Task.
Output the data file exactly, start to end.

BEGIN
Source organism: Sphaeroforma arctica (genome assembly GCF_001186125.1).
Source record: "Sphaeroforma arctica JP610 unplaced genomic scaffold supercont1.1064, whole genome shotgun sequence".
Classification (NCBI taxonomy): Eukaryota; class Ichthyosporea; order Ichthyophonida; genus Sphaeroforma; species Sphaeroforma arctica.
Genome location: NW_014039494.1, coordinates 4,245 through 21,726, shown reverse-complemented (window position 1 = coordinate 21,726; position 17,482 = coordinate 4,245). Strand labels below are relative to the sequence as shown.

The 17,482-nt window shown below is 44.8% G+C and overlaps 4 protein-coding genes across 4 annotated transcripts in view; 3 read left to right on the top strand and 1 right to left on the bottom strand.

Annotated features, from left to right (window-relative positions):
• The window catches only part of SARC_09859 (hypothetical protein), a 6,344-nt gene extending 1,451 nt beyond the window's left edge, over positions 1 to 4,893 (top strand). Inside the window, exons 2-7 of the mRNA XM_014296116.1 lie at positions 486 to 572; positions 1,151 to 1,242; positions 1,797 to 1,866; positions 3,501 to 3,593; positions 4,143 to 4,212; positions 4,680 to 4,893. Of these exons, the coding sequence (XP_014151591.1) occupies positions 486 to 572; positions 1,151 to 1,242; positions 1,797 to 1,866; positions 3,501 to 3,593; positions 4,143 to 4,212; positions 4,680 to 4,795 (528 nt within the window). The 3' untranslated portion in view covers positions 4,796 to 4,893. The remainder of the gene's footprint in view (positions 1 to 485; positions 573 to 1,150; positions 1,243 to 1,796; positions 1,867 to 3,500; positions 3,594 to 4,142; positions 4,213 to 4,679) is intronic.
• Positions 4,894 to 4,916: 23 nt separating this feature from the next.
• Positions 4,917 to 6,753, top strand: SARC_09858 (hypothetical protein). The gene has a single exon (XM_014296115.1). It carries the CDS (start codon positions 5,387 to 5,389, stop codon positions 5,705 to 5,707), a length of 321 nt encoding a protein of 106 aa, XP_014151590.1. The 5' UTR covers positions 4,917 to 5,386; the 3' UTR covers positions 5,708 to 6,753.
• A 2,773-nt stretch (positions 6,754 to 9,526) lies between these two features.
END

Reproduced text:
Source organism: Sphaeroforma arctica (genome assembly GCF_001186125.1).
Source record: "Sphaeroforma arctica JP610 unplaced genomic scaffold supercont1.1064, whole genome shotgun sequence".
Classification (NCBI taxonomy): Eukaryota; class Ichthyosporea; order Ichthyophonida; genus Sphaeroforma; species Sphaeroforma arctica.
Genome location: NW_014039494.1, coordinates 4,245 through 21,726, shown reverse-complemented (window position 1 = coordinate 21,726; position 17,482 = coordinate 4,245). Strand labels below are relative to the sequence as shown.

The 17,482-nt window shown below is 44.8% G+C and overlaps 4 protein-coding genes across 4 annotated transcripts in view; 3 read left to right on the top strand and 1 right to left on the bottom strand.

Annotated features, from left to right (window-relative positions):
• The window catches only part of SARC_09859 (hypothetical protein), a 6,344-nt gene extending 1,451 nt beyond the window's left edge, over positions 1 to 4,893 (top strand). Inside the window, exons 2-7 of the mRNA XM_014296116.1 lie at positions 486 to 572; positions 1,151 to 1,242; positions 1,797 to 1,866; positions 3,501 to 3,593; positions 4,143 to 4,212; positions 4,680 to 4,893. Of these exons, the coding sequence (XP_014151591.1) occupies positions 486 to 572; positions 1,151 to 1,242; positions 1,797 to 1,866; positions 3,501 to 3,593; positions 4,143 to 4,212; positions 4,680 to 4,795 (528 nt within the window). The 3' untranslated portion in view covers positions 4,796 to 4,893. The remainder of the gene's footprint in view (positions 1 to 485; positions 573 to 1,150; positions 1,243 to 1,796; positions 1,867 to 3,500; positions 3,594 to 4,142; positions 4,213 to 4,679) is intronic.
• Positions 4,894 to 4,916: 23 nt separating this feature from the next.
• Positions 4,917 to 6,753, top strand: SARC_09858 (hypothetical protein). The gene has a single exon (XM_014296115.1). It carries the CDS (start codon positions 5,387 to 5,389, stop codon positions 5,705 to 5,707), a length of 321 nt encoding a protein of 106 aa, XP_014151590.1. The 5' UTR covers positions 4,917 to 5,386; the 3' UTR covers positions 5,708 to 6,753.
• A 2,773-nt stretch (positions 6,754 to 9,526) lies between these two features.